• Graham Ware

      Allah is not actually a name as such, but simply the Arabic equivalent of El, simply meaning God. It is used by Arabic speaking Christians in the worship of YHWH. If you ask an Arabic Christian if Allah is YHWH, they would say yes (and yes, I have had that conversation with Arabic speaking Christian friends of mine, and even with a Muslim cleric). Muslims have always claimed to worship the God of Abraham, just as Jews and Christians do. They may attribute things to YHWH which Christians do not, but that does not make Allah a false god. Perhaps we can say a misunderstood or improperly presented description of the true and living God, but not a completely other deity.

  • Daniel Hodges

    He said that he believes the same about the end of the unsaved as the athiests but I disagree. The atheist believes that you live, you die and you cease to exist. The bible is full of texts about judgement and justice. If the atheist is right he can live a comfortable and happy life while committing horrendous crimes like child abuse or rape and die a comfortable death without anybody knowing about his sins. There is no justice. If Conditionalists are right however, the wicked die, are resurrected to judgement and die eternally. Justice is not escaped but dealt with, the wicked do not live without accountability but eventually have to face God. It is important that we don’t use hell as a motivator for repentance as he said but it is also important that we don’t minimalize it to just being natural death. It is true that the bible says that the punishment fro sin is death, but it is also true that it says that people will be judged according to their works and that there are different degrees of punishment depending on how a person has lived (see Matthew 11:22) As someone relatively new to both conditional immortality and the anabaptist church (of which I am a part) I was hoping to hear more about anabaptist history in relation to the doctrine of hell but it was mostly about Bruxy Cavey. It was a good episode and Bruxy Cavey seemed like an interesting fellow but It wasn’t as in depth as I would have liked.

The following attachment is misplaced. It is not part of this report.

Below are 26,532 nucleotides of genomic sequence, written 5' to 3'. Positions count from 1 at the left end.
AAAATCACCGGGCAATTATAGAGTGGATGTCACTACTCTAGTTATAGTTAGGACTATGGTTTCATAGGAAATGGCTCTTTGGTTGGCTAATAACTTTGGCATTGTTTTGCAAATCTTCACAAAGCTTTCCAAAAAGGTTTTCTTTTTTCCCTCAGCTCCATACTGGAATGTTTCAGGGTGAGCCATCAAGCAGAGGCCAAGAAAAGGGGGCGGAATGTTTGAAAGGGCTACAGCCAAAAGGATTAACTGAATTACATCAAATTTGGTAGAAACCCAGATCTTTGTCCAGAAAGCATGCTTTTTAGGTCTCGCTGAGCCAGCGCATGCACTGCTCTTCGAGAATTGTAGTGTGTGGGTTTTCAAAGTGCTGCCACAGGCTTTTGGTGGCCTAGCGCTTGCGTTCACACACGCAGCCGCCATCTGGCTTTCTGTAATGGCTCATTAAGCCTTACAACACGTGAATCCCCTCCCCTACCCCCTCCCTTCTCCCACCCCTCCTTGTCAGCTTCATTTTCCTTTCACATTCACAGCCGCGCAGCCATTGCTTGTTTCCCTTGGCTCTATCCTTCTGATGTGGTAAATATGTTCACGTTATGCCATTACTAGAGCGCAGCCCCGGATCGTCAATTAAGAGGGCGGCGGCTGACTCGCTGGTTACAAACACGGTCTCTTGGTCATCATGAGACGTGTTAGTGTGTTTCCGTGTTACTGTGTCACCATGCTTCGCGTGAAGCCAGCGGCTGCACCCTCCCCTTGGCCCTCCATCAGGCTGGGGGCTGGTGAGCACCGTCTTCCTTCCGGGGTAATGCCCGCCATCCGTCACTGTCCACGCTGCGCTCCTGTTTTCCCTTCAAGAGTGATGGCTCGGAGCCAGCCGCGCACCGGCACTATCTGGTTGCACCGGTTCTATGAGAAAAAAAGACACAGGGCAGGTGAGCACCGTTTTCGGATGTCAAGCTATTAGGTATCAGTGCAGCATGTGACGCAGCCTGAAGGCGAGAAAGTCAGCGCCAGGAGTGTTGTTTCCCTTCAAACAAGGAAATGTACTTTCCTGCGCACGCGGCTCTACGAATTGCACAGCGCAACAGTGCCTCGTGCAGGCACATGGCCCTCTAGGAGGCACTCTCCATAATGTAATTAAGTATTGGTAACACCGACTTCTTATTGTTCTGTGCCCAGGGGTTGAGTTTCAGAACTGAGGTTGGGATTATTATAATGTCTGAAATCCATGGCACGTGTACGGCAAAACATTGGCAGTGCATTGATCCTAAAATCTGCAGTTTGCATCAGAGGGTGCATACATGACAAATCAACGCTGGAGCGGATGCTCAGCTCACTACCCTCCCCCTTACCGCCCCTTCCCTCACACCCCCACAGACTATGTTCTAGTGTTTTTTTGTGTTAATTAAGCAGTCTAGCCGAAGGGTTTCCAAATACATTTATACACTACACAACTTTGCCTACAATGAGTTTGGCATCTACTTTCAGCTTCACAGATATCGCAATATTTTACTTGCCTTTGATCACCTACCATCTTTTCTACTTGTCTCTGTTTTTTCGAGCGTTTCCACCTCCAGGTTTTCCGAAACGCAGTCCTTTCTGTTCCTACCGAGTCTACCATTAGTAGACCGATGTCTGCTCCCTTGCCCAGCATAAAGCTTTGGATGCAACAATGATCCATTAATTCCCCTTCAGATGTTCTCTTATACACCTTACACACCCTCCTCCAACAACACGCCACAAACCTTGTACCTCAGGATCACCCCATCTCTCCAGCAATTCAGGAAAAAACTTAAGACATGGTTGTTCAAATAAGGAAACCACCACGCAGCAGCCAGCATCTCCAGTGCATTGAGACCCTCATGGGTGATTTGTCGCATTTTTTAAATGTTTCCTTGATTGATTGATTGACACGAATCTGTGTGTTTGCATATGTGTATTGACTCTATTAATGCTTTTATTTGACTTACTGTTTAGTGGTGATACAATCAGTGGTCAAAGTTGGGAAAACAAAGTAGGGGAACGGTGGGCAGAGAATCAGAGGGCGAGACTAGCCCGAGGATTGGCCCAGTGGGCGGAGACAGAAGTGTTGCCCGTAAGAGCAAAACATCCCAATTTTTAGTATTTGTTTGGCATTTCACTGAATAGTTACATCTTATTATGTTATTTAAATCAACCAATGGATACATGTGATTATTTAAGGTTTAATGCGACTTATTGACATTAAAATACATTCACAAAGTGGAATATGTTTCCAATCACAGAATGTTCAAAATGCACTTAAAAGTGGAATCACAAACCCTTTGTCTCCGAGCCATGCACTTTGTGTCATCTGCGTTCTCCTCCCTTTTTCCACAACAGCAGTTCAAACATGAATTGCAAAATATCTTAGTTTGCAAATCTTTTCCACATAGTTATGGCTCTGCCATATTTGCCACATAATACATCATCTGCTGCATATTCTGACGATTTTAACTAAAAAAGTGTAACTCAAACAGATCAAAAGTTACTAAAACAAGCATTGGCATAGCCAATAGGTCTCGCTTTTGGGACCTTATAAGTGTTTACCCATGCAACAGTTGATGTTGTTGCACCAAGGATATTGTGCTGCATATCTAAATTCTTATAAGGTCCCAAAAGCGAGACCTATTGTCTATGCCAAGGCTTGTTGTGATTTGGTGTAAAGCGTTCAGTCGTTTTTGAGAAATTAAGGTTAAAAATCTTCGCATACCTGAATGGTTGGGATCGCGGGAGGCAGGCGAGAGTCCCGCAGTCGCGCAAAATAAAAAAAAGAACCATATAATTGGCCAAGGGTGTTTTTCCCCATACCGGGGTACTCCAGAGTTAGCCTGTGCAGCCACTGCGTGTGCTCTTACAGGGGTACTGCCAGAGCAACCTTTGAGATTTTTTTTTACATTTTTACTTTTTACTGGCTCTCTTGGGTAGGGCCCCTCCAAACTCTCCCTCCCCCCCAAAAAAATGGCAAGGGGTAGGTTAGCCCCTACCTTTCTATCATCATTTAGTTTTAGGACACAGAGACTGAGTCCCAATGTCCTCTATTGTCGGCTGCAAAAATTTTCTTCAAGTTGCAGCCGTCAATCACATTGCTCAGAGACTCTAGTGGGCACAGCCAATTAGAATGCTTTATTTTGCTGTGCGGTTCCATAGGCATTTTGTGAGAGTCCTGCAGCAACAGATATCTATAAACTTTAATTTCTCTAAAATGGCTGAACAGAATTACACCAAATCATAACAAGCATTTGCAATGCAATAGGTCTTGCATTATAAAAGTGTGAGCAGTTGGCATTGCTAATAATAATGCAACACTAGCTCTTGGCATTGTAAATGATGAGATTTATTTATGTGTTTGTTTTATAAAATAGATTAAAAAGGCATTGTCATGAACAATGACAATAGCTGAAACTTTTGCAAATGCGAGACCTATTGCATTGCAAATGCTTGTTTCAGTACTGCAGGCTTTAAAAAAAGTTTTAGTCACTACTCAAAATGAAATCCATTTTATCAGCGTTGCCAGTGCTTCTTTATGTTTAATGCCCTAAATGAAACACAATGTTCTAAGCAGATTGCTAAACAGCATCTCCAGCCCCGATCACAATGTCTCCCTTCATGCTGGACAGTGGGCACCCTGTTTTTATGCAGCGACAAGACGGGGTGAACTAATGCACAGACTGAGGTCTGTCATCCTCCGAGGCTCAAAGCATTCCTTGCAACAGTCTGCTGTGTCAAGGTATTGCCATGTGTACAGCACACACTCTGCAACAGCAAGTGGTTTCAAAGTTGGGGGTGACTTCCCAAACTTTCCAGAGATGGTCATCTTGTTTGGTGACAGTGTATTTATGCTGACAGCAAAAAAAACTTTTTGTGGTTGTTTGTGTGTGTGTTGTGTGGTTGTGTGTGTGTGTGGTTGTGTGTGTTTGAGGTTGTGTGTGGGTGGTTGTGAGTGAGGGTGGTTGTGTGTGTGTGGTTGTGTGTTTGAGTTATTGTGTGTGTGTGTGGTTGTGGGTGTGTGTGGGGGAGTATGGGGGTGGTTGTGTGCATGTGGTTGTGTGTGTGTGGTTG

• Graham Ware

      You are correct that conditionalists do affirm the resurrection of all people; those in Christ being raised to immortality/eternal life, and those not declared righteous to “eternal punishment” (Mt. 25:46). But since the eternal punishment is the second death, the ultimate fate in one very real sense the same for both the conditionalist and the atheist- we affirm that the final state is nonbeing/death. As for the level of depth- it is not at all meant to be comprehensive, and the main thrust was intended to be on evangelism, preaching, and the ministry of the church- two pastors talking about how we unpack the doctrine of hell for our congregants, and how/if we include discussion of hell in our sharing of the Gospel with people outside the Church. Perhaps we could have a second interview with Bruxy in the future to dig into anabaptist history. Or you could request a copy of Greg Stump’s paper on early anabpatists and the doctrine of hell. He’s a pretty friendly dude, and probably willing to send you a copy (he sent me one- it’s pretty good).